Introduction to Agricultural Systems

Subject 208-167 (2009)

Note: This is an archived Handbook entry from 2009. Search for this in the current handbook

Credit Points: 12.50
Level: 1 (Undergraduate)
Dates & Locations:

This subject has the following teaching availabilities in 2009:

Semester 2, - Taught on campus.
Pre-teaching Period Start not applicable
Teaching Period not applicable
Assessment Period End not applicable
Last date to Self-Enrol not applicable
Census Date not applicable
Last date to Withdraw without fail not applicable

Timetable can be viewed here. For information about these dates, click here.
Time Commitment: Contact Hours: Twenty-four hours of lectures and 36 hours of tutorials/workshops
Total Time Commitment: Not available
Prerequisites: None
Corequisites: None
Recommended Background Knowledge: None
Non Allowed Subjects: None
Core Participation Requirements:

For the purposes of considering request for Reasonable Adjustments under the Disability Standards for Education (Cwth 2005), and Student Support and Engagement Policy, academic requirements for this subject are articulated in the Subject Overview, Learning Outcomes, Assessment and Generic Skills sections of this entry.

It is University policy to take all reasonable steps to minimise the impact of disability upon academic study, and reasonable adjustments will be made to enhance a student's participation in the University's programs. Students who feel their disability may impact on meeting the requirements of this subject are encouraged to discuss this matter with a Faculty Student Adviser and Student Equity and Disability Support:


Ms Ros Gall
Subject Overview:

Encompassing both natural and social sciences, the subject provides a foundation to consider sustainable approaches to agricultural production, and the impact of agricultural systems on people and the environment. Students will be introduced to the nature of agricultural production systems as managed ecosystems, how they function, how they interact with the natural environment and how they are intimately connected with human society and social changes.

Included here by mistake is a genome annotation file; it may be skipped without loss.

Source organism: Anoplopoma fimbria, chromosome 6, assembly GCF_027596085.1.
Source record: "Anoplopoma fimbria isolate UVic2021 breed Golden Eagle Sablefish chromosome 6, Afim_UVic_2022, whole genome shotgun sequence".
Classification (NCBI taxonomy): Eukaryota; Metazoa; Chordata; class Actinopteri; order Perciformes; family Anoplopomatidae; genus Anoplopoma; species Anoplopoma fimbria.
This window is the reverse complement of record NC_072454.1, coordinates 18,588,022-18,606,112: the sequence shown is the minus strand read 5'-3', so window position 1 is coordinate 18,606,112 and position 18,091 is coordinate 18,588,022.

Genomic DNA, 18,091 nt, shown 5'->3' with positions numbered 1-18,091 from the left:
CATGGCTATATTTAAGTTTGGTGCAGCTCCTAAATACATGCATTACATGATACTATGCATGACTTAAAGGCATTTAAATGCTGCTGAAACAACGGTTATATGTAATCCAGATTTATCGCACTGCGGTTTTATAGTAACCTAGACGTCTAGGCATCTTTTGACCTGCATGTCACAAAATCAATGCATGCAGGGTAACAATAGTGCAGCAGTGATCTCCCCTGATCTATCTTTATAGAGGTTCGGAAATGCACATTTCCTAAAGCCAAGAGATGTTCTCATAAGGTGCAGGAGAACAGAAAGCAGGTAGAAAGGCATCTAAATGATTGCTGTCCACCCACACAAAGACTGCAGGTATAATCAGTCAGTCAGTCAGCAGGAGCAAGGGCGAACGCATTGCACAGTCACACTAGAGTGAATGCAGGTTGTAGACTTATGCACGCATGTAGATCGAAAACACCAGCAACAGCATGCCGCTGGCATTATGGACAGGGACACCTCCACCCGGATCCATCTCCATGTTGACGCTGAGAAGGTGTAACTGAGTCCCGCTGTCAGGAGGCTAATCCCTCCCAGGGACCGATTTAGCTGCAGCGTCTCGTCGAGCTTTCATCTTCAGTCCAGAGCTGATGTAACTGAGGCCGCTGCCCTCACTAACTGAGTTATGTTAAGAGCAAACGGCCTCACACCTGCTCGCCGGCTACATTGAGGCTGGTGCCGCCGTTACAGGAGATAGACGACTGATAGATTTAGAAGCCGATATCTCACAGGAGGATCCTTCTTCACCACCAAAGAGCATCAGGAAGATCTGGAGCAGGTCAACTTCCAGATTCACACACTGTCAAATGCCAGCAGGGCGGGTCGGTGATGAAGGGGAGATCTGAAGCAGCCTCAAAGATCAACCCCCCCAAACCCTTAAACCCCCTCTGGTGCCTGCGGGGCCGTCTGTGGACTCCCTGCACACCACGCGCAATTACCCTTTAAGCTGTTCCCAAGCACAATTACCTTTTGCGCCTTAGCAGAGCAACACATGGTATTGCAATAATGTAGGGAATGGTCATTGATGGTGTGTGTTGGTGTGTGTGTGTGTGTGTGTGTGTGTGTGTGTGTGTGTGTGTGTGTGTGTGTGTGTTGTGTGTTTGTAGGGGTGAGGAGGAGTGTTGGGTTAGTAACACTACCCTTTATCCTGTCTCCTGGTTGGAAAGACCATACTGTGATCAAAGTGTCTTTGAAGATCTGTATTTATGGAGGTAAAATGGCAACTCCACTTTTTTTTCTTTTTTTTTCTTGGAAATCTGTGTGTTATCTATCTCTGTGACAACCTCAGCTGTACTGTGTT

Through the introduction of sciences as they apply to agriculture, students will be further prepared for the theoretical concepts encountered in specific discipline areas in latter parts of the course.

Students will be introduced to the concepts of decision making and the evaluation of changes in terms of outcomes and consequences.

Topics include:

  • agriculture in the environment - air, land and water; natural and social;

  • natural cycles within food and fibre production - eg. nutrients, reproduction, growth and development;

  • perpetuation of food and fibre production - sustainability, genetics;

  • productivity and Landscapes - use of technology, chemicals and fertilizers;

  • ecology of crops and pastures;

  • catchment ecology - factors impacting on water quality; and

  • global issues - issues associated with climate change and deforestation.


One 2-hour examination 50%, students teams will also participate in, and submit a report on three practical field trials/experiments; each will contribute 10% to their final grade (total 30%). One individual literature-based assignment of 2000 words, 20%.

Prescribed Texts: None
Recommended Texts:

Information Not Available

Breadth Options:

This subject potentially can be taken as a breadth subject component for the following courses:

You should visit learn more about breadth subjects and read the breadth requirements for your degree, and should discuss your choice with your student adviser, before deciding on your subjects.

Fees Information: Subject EFTSL, Level, Discipline & Census Date
Generic Skills:

Information Not Available

Notes: SUBJECT NOT OFFERED IN 2008. Students repeating this subject will be offered a flexible delivery package.
Related Course(s): Associate Degree in Agriculture

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